Improving Mobility in Seniors

For so many seniors today, one of the biggest challenges they face on a day-to-day basis is dealing with declining mobility. As seniors start to become less active, it becomes more difficult for them to get around when they do want to be mobile. While the problem is a common one, it isn’t impossible to combat. In fact, there are several easy, yet effective tips to help improve mobility in seniors and enjoy a better quality of life where getting around is easier than ever.

Here are a few tips to get started:

Walk, Even With Assistance

Walking is such a great activity for seniors, whether they are just walking around their home, or power-walking for several miles. While seniors should ideally be able to walk unassisted, that may not always be possible, especially if they have balance issues. If seniors need a walking aid, they should use it, as long as they are getting up and moving.

If possible, seniors should use an aid that offers the most mobility possible. So, if seniors have the option between a cane and a walker, but can safely use just the cane, they should do it.

When it comes to starting a walking routine, begin with short distances and slowly add a minute to your time every week. So, week 1, you walk for 10 minutes, and week 2 you walk for 11, until seniors are able to get up to 30 minutes per day. This slow progression can help seniors increase their strength, cardiovascular health and most importantly their mobility.

Balance, Balance, Balance

One of the biggest factors that tends to prevent seniors from being as mobile as they want to be has to do with balance issues. If seniors aren’t able to maintain proper balance, then they simply aren’t going to be as mobile as they want. Balance exercises should always be incorporated into any senior’s daily routine. Here are just a few exercises that specifically help build balance:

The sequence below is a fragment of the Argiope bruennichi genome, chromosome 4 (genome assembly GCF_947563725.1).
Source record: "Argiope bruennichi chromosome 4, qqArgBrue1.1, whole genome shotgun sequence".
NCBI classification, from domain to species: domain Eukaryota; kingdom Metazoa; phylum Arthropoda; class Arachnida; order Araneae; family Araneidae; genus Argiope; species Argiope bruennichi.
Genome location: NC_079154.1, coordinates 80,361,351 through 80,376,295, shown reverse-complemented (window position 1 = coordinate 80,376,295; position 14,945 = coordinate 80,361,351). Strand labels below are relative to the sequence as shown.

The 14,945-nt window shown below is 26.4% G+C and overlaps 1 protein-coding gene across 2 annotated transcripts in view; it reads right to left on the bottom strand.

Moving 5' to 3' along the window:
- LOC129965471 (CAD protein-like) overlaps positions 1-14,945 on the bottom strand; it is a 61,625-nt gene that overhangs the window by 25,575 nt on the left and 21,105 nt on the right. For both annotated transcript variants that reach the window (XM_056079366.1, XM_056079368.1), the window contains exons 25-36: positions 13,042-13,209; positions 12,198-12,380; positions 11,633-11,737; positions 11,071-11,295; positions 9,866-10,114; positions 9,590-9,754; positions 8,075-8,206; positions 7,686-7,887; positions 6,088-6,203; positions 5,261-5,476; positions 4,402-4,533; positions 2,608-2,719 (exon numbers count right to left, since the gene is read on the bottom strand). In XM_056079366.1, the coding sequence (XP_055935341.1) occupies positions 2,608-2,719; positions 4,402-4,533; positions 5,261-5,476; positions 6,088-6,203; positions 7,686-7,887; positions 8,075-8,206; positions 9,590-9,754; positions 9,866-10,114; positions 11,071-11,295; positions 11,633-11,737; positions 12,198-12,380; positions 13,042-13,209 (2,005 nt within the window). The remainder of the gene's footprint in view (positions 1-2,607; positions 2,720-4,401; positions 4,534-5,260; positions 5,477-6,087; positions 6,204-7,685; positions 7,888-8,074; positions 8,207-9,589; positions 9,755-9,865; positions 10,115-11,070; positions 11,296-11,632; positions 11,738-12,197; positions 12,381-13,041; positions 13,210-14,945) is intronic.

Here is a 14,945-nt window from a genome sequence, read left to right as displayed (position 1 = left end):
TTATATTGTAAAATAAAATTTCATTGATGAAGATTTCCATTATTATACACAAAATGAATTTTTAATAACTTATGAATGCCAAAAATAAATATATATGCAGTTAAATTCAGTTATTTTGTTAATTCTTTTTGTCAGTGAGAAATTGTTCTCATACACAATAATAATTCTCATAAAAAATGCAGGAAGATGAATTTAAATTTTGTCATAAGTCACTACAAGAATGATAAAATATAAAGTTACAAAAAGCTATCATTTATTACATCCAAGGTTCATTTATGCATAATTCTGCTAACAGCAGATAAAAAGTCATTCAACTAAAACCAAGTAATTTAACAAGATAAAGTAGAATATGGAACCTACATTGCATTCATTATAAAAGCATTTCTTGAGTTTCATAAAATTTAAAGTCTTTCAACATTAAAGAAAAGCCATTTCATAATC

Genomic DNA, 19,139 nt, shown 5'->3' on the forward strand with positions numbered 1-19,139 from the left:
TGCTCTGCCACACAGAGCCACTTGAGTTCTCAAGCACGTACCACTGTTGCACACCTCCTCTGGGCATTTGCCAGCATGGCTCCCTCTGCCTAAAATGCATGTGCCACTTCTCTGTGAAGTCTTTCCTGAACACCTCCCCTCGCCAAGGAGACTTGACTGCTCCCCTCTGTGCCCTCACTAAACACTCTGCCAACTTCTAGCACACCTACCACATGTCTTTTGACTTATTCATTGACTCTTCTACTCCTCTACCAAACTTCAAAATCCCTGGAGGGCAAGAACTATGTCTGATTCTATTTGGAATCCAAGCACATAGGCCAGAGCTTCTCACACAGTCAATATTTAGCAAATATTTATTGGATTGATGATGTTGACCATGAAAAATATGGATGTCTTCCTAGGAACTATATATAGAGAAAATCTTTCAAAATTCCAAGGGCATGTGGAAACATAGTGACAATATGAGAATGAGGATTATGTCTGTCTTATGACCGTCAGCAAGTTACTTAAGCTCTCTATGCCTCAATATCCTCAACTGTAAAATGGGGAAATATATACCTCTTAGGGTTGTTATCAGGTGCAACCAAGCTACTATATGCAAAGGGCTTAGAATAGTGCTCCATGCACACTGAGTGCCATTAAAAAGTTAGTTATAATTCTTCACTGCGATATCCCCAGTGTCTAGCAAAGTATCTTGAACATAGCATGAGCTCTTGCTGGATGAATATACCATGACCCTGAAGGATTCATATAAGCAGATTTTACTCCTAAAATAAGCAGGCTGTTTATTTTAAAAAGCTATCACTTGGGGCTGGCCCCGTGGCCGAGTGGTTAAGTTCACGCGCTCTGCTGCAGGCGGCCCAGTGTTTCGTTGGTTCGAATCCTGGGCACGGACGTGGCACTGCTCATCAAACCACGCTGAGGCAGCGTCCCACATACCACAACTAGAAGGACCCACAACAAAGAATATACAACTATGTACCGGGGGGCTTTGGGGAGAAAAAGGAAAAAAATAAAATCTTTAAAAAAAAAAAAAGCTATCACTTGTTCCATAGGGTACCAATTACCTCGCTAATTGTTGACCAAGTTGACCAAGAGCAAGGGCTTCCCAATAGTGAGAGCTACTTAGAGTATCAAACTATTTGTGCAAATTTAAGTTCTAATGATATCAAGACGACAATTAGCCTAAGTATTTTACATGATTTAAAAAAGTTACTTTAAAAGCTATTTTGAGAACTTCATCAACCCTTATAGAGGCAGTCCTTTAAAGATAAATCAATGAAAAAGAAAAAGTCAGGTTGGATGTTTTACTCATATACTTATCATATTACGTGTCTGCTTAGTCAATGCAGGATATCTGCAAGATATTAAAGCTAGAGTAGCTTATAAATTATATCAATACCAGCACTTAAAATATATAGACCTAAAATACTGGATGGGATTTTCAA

• Core and abdominal exercisers
  • Balancing on one foot (use a wall or bed for support and attempt 10 seconds at a time)
  • Walking with one foot directly in front of the other
  • Glute and hip exercises
  • Gentle yoga moves
  • Daily full-body stretching to loosen up and activate muscles

    Make Exercise a Social Event

Seniors who want to improve their mobility and change their lives need to start somewhere, but the most important part of improving mobility has to be consistency.  An active lifestyle is crucial to long term health.  In order to see results, seniors should be doing something every day. In order to keep seniors accountable, joining a senior group, taking classes or having a workout buddy can really help with accountability.

Get in the Water

Any pool exercises, from walking in water to swimming and particularly water aerobics are fantastic ways for seniors to improve mobility. This is because these exercises allow seniors to move freely without any extra weight or pressure on their joints as they exercise in the weightless environment of the water.

Seniors may be surprised how quickly and easily they are able to improve their range of motion, strengthen their muscles and become more mobile when they start practicing in the water first.

Any senior who is sick of feeling restricted with their mobility should give these tips a try and see first-hand what a difference they can make in their overall quality of life.

Carlos Lopez is the director for Disabled Friends. He also handles the department of disability resources for MedicareFAQ, a learning resource center for all seniors and Medicare beneficiaries.

Mobility Issues and Seniors

Most members of America’s aging population would probably like to live independently if at all possible. However, for many elderly people, mobility issues can limit their lives. The U.S. Census Bureau notes that of the 15.7 million people age 65 and older who had a disability between 2008 and 2012, two-thirds reported difficulty in walking or climbing. In addition to limiting an elderly person’s activities, mobility problems can increase the risk of falls.

Mobility Issues